Plaintiffs rely upon the meaning of "normal retirement age" as generally understood prior to the enactment of E.R.I.S.A. That argument cannot stand against the language of the statute and its legislative history. While plaintiffs cite an interpretive letter from A.D. Fields, Chief, Employee Plans Technical Branch (I.R.S.), which apparently supports their position (Exhibit A to plaintiffs' reply memorandum), that opinion likewise is overcome by the much weightier sources to the contrary.

Plaintiffs' claim that 57 is technically the "normal retirement age" under the new plan is the linchpin for several alleged E.R.I.S.A. violations. In view of our conclusion that age 65 is the "normal retirement age" under § 1.16 of the new plan, the remainder of this decision addresses only plaintiffs' claims that do not depend upon their erroneous interpretation of "normal retirement age."

2. Section 3.10 of the new plan should provide for a minimum vested pension for participants who were employed before February 1, 1976. Section 3.10 of the new plan provides for the calculation of a vested pension. The participant becomes eligible under § 3.09 after 10 years of service if other pension alternatives are not available to him. Section 3.10 provides for a level of benefits which plaintiffs correctly contend is in part inconsistent with 26 U.S.C. § 411(b)(1)(D) and 29 U.S.C. § 1054(b)(1)(D). These sections provide in pertinent part as follows:

  (D) Subparagraphs (A), (B), and (C) shall not apply
  with respect to years of participation before the
  first plan year to which this section applies, but a
  defined benefit plan satisfies the requirements of
  this subparagraph with respect to such years of
  participation only if the accrued benefit of any
  participant with respect to such years of
  participation is not less than . . . (i) his accrued
  benefit determined under the plan, as in effect from
  time to time prior to September 2, 1974. . . .

Defendants contend that the old plan, dated August 1, 1973, contained no accrued benefit formula such as now appears in § 3.10 of the new plan and that therefore the foregoing subsection (i) is inapplicable. However, the old plan did provide for specific benefits to persons retiring at age 57 after 20 years of qualified service. Since the full benefit was $450.00 per month, 1/20th was implicitly accrued in each of the 20 years of qualified service. Thus § 3.10 of the new plan should be liberalized as proposed by plaintiffs in their filing of February 4, 1980.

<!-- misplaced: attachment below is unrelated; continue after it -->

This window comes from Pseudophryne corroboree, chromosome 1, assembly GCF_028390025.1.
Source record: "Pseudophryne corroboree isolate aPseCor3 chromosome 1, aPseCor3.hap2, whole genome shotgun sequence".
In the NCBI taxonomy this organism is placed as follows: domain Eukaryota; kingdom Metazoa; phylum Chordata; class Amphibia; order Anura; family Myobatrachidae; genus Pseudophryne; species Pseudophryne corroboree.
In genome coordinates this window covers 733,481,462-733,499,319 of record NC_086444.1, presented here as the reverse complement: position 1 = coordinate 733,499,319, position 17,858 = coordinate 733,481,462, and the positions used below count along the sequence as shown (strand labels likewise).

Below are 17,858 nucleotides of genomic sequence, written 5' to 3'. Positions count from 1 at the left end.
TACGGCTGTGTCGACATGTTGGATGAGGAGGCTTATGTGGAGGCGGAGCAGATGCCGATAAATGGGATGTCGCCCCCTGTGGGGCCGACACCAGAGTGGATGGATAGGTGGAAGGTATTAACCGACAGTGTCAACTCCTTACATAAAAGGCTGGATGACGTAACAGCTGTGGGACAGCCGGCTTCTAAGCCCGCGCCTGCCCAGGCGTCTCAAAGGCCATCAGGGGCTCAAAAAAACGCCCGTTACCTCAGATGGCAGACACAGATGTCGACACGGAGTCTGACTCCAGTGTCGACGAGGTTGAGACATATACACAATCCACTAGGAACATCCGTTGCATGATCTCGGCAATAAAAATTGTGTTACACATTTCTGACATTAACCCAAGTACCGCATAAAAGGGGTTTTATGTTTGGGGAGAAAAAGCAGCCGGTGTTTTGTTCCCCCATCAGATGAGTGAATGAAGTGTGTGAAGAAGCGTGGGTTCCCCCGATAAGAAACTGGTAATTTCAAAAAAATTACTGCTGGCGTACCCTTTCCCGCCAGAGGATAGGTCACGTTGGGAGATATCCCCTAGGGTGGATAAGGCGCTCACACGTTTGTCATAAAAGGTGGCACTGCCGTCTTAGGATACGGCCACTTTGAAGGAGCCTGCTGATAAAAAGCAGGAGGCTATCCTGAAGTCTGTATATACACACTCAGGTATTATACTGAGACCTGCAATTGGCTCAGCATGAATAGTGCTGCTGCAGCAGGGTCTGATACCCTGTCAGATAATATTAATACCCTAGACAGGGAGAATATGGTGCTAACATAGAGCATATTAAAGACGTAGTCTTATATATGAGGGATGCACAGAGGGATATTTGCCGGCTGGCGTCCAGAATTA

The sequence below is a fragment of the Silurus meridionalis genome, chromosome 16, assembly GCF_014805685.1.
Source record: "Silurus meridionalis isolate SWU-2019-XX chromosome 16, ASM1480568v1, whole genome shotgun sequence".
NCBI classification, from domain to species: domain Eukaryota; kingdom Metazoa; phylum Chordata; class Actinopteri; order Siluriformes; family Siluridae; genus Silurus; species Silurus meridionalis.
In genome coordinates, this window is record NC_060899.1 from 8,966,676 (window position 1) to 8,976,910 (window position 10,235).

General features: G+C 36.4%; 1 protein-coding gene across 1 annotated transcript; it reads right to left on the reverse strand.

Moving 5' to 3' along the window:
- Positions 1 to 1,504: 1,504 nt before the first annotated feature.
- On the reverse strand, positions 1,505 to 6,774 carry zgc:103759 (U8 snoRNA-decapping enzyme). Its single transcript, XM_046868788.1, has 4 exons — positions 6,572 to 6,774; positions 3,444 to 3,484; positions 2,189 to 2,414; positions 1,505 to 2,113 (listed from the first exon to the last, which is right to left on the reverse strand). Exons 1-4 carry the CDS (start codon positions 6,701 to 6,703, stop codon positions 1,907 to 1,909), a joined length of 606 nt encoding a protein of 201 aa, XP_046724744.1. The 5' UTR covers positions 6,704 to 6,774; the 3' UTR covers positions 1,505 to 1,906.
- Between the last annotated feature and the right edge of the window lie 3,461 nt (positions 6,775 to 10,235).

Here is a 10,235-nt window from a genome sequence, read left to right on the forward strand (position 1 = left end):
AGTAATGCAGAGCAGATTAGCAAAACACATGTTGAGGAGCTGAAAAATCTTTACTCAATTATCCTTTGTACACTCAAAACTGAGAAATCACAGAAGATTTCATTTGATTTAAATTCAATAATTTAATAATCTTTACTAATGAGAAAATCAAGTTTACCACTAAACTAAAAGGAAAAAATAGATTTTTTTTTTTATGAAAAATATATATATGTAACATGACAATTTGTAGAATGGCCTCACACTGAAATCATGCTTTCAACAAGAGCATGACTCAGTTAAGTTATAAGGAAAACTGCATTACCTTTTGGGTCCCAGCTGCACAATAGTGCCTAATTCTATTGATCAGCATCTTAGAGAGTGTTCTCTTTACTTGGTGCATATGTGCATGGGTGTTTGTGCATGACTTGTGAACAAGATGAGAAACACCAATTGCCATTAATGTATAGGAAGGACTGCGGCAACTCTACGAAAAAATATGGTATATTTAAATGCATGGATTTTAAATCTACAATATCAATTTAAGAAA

3. Defendants have failed to provide appropriate accrual for part-time service. This claim attacks § 4.04 of the new plan, which allocates service credit on three broad bases: (1) those with less than 20 weeks of covered service receive no credit, (2) those with 20 but less than 35 weeks receive one-half credit, and (3) those with 35 weeks or more receive one full year's credit.

This rough allocation of credit is, in our opinion, contrary to 26 U.S.C. § 411(b)(3)(B), which provides as follows:

  (B) Less than full time service. For purposes of
  this paragraph, except as provided in subparagraph
  (C), in the case of any employee whose customary
  employment is less than full time, the calculation of
  such employee's service on any basis which provides
  less than a ratable portion of the accrued benefit to
  which he would be entitled under the plan if his
  customary employment were full time shall not be
  treated as made on a reasonable and consistent basis
  [such a basis is mandated by § 411(b)(3)(A).]

29 C.F.R. (1979) § 2530.200b-3(e)(ii) provides that each week of service be treated as the equivalent of 45 service hours. If each week is the equivalent of 45 hours, § 4.04 of the new plan gives no credit for less than 900 hours because it gives none for less than 20 weeks. The plan gives one-half year credit for 900 to 1574 hours, and a full year's credit for 1575 or more hours. The regulations, however, offer two examples which are designed to satisfy the statutory requirement: (1) each employee with more than 1000 hours of covered service is granted credit on a pro rata basis, or (2) those with more than 1000 hours are granted a percentage of a full year's credit in gradations of 10 percent (29 C.F.R. (1979) § 2530.204-2(c)(4)).